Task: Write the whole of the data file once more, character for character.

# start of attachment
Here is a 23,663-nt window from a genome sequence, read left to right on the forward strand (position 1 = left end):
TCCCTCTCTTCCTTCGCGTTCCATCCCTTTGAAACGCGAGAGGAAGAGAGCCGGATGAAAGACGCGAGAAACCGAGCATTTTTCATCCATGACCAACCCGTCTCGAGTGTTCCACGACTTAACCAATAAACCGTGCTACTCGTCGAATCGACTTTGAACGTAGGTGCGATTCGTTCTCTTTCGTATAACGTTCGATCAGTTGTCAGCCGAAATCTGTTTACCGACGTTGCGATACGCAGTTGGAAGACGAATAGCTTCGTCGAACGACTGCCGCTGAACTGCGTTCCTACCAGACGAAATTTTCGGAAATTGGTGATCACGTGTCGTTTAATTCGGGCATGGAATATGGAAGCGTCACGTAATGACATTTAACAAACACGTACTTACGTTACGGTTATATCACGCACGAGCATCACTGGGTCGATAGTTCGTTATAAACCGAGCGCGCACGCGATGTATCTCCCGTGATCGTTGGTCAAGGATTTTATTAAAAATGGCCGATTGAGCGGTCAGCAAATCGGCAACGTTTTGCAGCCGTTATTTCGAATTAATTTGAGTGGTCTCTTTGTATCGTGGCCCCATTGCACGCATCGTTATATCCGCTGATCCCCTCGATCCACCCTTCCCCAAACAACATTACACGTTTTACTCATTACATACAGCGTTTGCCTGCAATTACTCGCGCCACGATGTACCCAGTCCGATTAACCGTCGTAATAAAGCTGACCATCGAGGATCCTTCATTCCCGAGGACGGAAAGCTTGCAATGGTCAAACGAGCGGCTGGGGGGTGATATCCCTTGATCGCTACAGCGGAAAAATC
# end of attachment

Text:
Here is a 23,663-nt window from a genome sequence, read left to right on the forward strand (position 1 = left end):
TCCCTCTCTTCCTTCGCGTTCCATCCCTTTGAAACGCGAGAGGAAGAGAGCCGGATGAAAGACGCGAGAAACCGAGCATTTTTCATCCATGACCAACCCGTCTCGAGTGTTCCACGACTTAACCAATAAACCGTGCTACTCGTCGAATCGACTTTGAACGTAGGTGCGATTCGTTCTCTTTCGTATAACGTTCGATCAGTTGTCAGCCGAAATCTGTTTACCGACGTTGCGATACGCAGTTGGAAGACGAATAGCTTCGTCGAACGACTGCCGCTGAACTGCGTTCCTACCAGACGAAATTTTCGGAAATTGGTGATCACGTGTCGTTTAATTCGGGCATGGAATATGGAAGCGTCACGTAATGACATTTAACAAACACGTACTTACGTTACGGTTATATCACGCACGAGCATCACTGGGTCGATAGTTCGTTATAAACCGAGCGCGCACGCGATGTATCTCCCGTGATCGTTGGTCAAGGATTTTATTAAAAATGGCCGATTGAGCGGTCAGCAAATCGGCAACGTTTTGCAGCCGTTATTTCGAATTAATTTGAGTGGTCTCTTTGTATCGTGGCCCCATTGCACGCATCGTTATATCCGCTGATCCCCTCGATCCACCCTTCCCCAAACAACATTACACGTTTTACTCATTACATACAGCGTTTGCCTGCAATTACTCGCGCCACGATGTACCCAGTCCGATTAACCGTCGTAATAAAGCTGACCATCGAGGATCCTTCATTCCCGAGGACGGAAAGCTTGCAATGGTCAAACGAGCGGCTGGGGGGTGATATCCCTTGATCGCTACAGCGGAAAAATC